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Notes on counselling

Fear and death

Dr. Soumitra Basu


Fear is the basic phenomenon behind illness. A conquest of fear per se is needed for healthy living. One of the most dynamic means to overcome fear is to learn to conquer the fear of death. One can be trained to react to death without fear and remain unperturbed. Death should not be invited but faced courageously.

In counselling practice one has to deal with insecurities of many types. There is the insecurity in relationships, the insecurity of love, the insecurity due to the burden of past events, the insecurity of future anticipations, the insecurity of one’s career, the insecurity of the journey through life. But behind all insecurities, there is a basic insecurity — the fear of death. We are not always aware of it, try to deny it, and pretend to forget it. Nevertheless, it is the most compelling fear whose shadow, albeit unconsciously, drags us throughout life. 

The Mother has pointed out emphatically that fear per se is one of the basic causes of illness, juxtaposed with a perverse attraction for the feared object and a sense of inevitability or total helplessness, and though these layers of consciousness do not intermingle, one can pass from one to the other in alternation (1). As a counsellor I have often wondered how to deal with fear in a deeper way. We have behavioural techniques to deal with specific phobias but they act on target phobias and do not deal with fear in a comprehensive way. Through experience I found out that rather than dealing with discrete fears, it is more judicious to deal with the fear of death. One can be trained assiduously not to react to death. One can be trained to receive any news of death with calm and equipoise. Even if one gets ghastly reports of death in the media or one views unnatural death on television, one can be trained to remain poised in one’s deeper self. If that is difficult, one can invoke the Divine, the Iṣta in one’s own way to remain calm and silent.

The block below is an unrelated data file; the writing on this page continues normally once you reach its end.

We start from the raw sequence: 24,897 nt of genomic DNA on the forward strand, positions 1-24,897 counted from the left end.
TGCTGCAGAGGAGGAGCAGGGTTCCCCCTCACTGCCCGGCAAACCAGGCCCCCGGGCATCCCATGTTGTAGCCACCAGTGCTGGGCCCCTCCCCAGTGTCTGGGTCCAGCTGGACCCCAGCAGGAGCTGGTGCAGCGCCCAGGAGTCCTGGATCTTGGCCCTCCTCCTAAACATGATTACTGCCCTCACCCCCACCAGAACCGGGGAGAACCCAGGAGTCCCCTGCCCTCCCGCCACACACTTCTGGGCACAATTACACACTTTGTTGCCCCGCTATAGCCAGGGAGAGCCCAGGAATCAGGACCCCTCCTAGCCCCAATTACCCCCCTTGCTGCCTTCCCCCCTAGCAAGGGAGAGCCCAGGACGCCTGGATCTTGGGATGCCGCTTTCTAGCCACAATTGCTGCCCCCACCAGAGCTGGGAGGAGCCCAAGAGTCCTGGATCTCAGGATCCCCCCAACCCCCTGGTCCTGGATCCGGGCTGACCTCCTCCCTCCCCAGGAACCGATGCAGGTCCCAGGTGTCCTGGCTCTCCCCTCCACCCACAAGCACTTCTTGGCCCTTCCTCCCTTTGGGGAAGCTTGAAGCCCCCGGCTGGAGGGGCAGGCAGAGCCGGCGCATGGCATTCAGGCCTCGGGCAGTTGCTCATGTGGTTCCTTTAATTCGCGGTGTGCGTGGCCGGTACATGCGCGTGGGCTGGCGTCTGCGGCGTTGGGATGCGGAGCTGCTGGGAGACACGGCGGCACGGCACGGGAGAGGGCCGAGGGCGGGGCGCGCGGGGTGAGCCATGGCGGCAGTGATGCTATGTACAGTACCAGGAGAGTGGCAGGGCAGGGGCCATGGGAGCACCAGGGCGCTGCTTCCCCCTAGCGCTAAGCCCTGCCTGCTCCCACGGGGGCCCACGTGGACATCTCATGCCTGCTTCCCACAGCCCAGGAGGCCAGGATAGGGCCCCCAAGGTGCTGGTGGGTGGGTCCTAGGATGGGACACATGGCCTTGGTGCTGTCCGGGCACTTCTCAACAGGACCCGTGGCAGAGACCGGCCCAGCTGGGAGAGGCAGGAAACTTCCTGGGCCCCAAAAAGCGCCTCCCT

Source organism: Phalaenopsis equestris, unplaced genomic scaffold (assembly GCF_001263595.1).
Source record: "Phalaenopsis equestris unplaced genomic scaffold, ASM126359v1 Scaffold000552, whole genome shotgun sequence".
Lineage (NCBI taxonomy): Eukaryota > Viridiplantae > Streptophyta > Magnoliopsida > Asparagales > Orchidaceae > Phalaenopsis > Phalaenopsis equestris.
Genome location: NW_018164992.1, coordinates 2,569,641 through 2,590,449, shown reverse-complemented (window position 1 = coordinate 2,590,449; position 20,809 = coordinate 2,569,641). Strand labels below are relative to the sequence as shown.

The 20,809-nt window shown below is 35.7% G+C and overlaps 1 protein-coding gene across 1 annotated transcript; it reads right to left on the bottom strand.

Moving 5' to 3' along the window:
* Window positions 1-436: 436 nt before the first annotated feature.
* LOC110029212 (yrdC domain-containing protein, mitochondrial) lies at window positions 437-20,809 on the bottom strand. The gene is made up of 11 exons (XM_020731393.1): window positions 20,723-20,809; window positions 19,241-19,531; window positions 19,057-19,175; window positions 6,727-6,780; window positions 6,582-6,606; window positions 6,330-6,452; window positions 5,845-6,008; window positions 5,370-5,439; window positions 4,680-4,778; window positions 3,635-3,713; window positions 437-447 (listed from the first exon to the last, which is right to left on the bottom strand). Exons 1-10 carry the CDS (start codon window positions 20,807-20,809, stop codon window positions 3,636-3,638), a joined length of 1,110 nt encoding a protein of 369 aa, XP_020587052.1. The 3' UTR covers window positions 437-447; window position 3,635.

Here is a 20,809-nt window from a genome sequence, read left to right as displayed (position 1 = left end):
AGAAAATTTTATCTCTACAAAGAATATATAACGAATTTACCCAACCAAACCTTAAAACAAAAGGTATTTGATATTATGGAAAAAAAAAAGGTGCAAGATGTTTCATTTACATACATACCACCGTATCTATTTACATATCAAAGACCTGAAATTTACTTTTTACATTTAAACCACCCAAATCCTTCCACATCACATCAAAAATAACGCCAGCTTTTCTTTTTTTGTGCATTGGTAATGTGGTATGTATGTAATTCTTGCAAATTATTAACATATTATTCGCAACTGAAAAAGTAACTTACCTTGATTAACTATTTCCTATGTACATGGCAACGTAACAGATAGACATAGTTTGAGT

If one can conquer the fear of death, it becomes easier to spontaneously conquer other fears. In a way, it removes the insecurity that underlies illness and is an important step towards healthy living. 

The Mother explained that in a way fear is linked with insincerity in one’s journey to the Truth. If one consecrates one’s life to seeking the ultimate Truth, there is absolutely nothing to fear for even adversities can make the way to the realisation shorter. However if one is insincere in one’s quest and opts for a comfortable life and agreeable circumstances, then one is actually putting conditions and restrictions, which inevitably brings in the element of fear (2). 

However, of all fears in life, the fear of death is the most primitive and its conquest is the most challenging. In fact, the conquest of the fear of death opens up also the possibility of the preparation for a graceful death. Living with pomp and grandeur does not guarantee a nice exit. Being an aristocrat, intellectual, philosopher or scientist does not indicate that one shall pass away gracefully. A peaceful and graceful death requires a long preparation, a conquest of all fears. It is not wise to invite death, but it is necessary not to fear death. One should shun negative ideas but at the same time be ready to be fearless and courageous when death comes, accepting it as the Will of God. 

Tagore (3), to whose home death was a frequent visitor, wrote these famous lines, at once challenging and consecrated: 

“Death, thy servant, is at my door. He has crossed the unknown sea and brought thy call to my home...I will take up the lamp, open my gates and bow to him my welcome.... He will go back with his errand done...only my forlorn self will remain as my last offering to thee.” (p.221)


1. The Mother. Mother’s Agenda, Volume 8. Paris: Institut de Recherches Évolutives; 1980, p. 139.  

2. Ibid, p. 156. 

3. Tagore, Rabindranath. Gitanjali (Verse 86), 6th reprint. New Delhi: UBS Publishers Distributors Pvt. Ltd.; 2004. 

Dr. Soumitra Basu, a practising psychiatrist and member of SAIIIHR, is the Director of a school of psychology, Integral Yoga Psychology. He is also one of the editors of NAMAH.

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Rabindranath Tagore